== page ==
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Martinez comfortable as bad guy in the Bronx
Question of the Day
NEW YORK | In this city of larger-than-life stories, of heroes and villains, there’s nobody quite like Pedro Martinez.
Few pitchers have intersected with the New York Yankees in more big moments, enjoyed a more dominant peak or had more fun playing the role of the bad guy in the Bronx - first with the Boston Red Sox during their two-year postseason quest to overtake the Yankees and then with the crosstown New York Mets.
It was Martinez who threw Yankees bench coach Don Zimmer to the ground during a brawl in the 2003 American League Championship Series - an incident he called “a disgrace” Wednesday and said he now regrets. It was Martinez who famously called the Yankees his “daddy” after one particularly hairy outing, leading to a chorus of “Who’s your daddy?” chants every time he pitched at Yankee Stadium after that.
Now Martinez is back for his most unlikely go-round with the Yankees.
Signed by the Philadelphia Phillies in July, the 38-year-old Martinez will pitch Game 2 of the World Series on Thursday night at Yankee Stadium. It’s a new twist on an old rivalry that had its last memorable moments five years ago, when Martinez and the Red Sox overcame a 3-0 deficit to beat the Yankees in the ALCS.
“After playing in New York, I went to realize something: New York fans are very passionate and very aggressive,” Martinez said. “But after it all, after you take your uniform off and you deal with the people, they’re real human beings. It’s all just being fans.”
Martinez’s playoff track record against the Yankees is spotty at best. He struck out 12 in seven two-hit innings in the 1999 ALCS but lost games in the 2003 and 2004 ALCS against the Yankees. Not to mention the famous Game 7 no-decision in 2003 when the Yankees tied the score in the eighth inning after manager Grady Little left Martinez in the game too long, eventually winning on Aaron Boone’s 11th-inning homer.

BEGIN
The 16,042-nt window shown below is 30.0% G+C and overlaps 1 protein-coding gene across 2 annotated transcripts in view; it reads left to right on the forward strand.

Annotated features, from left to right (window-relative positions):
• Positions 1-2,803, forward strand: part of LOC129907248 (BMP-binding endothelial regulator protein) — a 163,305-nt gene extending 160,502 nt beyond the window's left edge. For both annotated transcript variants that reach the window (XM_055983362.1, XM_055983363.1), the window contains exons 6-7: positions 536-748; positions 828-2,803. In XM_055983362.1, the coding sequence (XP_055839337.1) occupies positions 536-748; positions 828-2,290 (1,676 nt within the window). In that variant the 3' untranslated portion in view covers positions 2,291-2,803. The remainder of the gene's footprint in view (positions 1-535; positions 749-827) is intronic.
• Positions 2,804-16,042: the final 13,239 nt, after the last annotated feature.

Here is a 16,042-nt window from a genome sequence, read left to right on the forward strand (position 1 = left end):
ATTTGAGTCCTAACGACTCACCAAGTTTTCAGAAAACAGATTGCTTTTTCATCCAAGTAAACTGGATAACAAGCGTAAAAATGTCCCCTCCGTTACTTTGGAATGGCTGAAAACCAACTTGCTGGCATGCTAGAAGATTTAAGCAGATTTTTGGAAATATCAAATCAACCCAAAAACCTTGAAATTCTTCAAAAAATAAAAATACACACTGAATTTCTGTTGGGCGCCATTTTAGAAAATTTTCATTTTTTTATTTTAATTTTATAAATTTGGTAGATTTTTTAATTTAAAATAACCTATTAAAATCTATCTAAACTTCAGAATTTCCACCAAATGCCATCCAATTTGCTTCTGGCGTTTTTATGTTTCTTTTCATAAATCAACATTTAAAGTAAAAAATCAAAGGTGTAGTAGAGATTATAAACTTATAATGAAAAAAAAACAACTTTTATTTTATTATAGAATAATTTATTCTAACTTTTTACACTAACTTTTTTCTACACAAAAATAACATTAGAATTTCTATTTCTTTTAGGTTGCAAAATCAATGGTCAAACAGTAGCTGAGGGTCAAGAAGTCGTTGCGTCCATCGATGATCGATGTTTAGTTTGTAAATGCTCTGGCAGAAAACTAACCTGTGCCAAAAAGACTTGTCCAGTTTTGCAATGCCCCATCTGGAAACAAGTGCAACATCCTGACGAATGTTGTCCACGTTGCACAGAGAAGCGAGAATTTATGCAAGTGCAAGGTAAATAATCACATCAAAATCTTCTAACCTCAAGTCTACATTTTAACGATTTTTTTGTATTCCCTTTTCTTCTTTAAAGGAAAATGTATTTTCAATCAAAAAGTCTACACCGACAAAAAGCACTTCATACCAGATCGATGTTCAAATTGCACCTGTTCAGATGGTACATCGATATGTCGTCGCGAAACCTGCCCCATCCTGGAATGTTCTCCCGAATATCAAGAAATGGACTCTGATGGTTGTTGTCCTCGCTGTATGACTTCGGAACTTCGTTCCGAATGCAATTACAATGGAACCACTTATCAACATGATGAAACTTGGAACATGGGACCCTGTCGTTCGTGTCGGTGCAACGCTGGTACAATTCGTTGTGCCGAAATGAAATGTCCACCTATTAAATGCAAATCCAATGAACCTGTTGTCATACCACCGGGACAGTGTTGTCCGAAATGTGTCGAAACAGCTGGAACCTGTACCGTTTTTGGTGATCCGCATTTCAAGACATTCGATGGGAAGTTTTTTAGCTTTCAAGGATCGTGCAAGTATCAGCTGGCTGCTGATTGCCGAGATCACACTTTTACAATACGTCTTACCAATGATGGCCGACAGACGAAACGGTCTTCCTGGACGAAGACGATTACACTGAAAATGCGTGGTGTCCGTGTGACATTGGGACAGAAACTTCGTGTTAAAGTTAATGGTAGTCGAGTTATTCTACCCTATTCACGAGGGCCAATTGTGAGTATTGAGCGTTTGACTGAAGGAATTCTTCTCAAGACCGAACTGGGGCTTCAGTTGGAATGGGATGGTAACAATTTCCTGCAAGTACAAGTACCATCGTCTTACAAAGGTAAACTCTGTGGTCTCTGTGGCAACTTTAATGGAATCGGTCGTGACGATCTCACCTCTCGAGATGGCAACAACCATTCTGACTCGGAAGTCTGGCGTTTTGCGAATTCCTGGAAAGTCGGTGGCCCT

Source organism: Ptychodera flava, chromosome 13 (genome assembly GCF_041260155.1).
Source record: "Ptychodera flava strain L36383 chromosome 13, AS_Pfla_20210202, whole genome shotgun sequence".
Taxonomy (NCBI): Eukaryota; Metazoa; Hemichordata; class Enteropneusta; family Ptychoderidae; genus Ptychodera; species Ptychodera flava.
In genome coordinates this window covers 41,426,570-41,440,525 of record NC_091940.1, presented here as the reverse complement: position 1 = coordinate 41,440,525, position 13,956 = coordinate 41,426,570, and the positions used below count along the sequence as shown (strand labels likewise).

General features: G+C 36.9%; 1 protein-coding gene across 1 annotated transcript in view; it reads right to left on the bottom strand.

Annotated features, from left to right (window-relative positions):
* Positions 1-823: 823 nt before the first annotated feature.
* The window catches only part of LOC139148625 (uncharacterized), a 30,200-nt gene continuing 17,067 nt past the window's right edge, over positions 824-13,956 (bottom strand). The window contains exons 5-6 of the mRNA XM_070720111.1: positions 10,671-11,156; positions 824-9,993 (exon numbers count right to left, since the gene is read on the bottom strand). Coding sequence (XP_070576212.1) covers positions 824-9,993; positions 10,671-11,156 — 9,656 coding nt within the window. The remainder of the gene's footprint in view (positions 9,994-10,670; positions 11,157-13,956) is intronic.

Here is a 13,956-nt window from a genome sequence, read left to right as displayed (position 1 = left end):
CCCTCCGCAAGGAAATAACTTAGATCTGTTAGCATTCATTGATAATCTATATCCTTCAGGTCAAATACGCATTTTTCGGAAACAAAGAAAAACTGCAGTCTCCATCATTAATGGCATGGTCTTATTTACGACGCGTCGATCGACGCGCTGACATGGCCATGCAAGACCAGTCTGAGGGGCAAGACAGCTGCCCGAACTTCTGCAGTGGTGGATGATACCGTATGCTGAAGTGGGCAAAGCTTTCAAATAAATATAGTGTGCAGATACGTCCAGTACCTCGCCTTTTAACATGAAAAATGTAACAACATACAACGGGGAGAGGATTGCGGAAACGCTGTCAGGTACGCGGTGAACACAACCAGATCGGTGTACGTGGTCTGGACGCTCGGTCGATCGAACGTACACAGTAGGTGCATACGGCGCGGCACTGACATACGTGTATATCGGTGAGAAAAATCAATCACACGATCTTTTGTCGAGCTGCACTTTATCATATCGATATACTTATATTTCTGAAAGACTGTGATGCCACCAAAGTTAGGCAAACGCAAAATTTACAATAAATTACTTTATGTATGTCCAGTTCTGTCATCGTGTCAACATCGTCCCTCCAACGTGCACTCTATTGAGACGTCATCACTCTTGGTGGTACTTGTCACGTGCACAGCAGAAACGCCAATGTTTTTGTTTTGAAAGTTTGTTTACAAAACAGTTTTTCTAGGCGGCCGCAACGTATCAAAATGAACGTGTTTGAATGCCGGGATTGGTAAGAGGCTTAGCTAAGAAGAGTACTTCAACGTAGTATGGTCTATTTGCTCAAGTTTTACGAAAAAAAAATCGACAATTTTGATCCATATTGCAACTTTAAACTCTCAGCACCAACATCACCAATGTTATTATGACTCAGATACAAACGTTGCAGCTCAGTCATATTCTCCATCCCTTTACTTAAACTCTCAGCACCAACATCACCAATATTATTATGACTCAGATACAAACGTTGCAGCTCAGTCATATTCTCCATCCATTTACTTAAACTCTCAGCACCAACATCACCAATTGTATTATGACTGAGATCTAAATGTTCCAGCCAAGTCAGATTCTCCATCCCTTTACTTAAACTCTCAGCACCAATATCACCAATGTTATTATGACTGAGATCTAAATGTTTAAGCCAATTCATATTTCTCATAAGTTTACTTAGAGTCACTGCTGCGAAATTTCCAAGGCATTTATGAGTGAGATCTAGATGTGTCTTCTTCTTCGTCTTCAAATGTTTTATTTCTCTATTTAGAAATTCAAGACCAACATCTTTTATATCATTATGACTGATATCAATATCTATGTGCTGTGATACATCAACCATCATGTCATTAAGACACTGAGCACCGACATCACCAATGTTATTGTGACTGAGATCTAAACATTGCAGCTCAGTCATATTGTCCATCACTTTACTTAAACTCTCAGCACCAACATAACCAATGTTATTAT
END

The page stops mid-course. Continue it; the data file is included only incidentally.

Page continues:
“I don’t know if you realize this, but because of you [reporters] in some ways, I might be at times the most influential player that ever stepped in Yankee Stadium,” Martinez said. “I can honestly say that.”
In the latter stages of a career beset by injuries, Martinez isn’t the same pitcher he was during those Red Sox-Yankees battles. But he shut the Dodgers out for seven innings in Game 2 of the NLCS, serving notice he might still be capable of another memorable showdown or two.
“I think that definitely he’s ready, and I think he can handle the big setting,” Phillies manager Charlie Manuel said. “He’s been there before, and he likes being there. I think who he is plays a big part in it. We’ll see tomorrow night.”
Anticipating extra pinch hitters and pitching changes once the series shifts to Philadelphia on Saturday, the Yankees added outfielder Eric Hinske and reliever Brian Bruney to their World Series roster. To make room for the two players, they dropped infielder Freddy Guzman and catcher Francisco Cervelli.
“In the National League, sometimes there’s more pitching changes because you have to hit for them,” manager Joe Girardi said. “So we thought it was important to add another pitcher.”
The Phillies took infielder Miguel Cairo off the roster, replacing him with reliever Brett Myers. Manuel said the fact that Eric Bruntlett can play all the outfield positions put him ahead of Cairo in the event the Phillies make some late-game moves in the outfield.
About the Author
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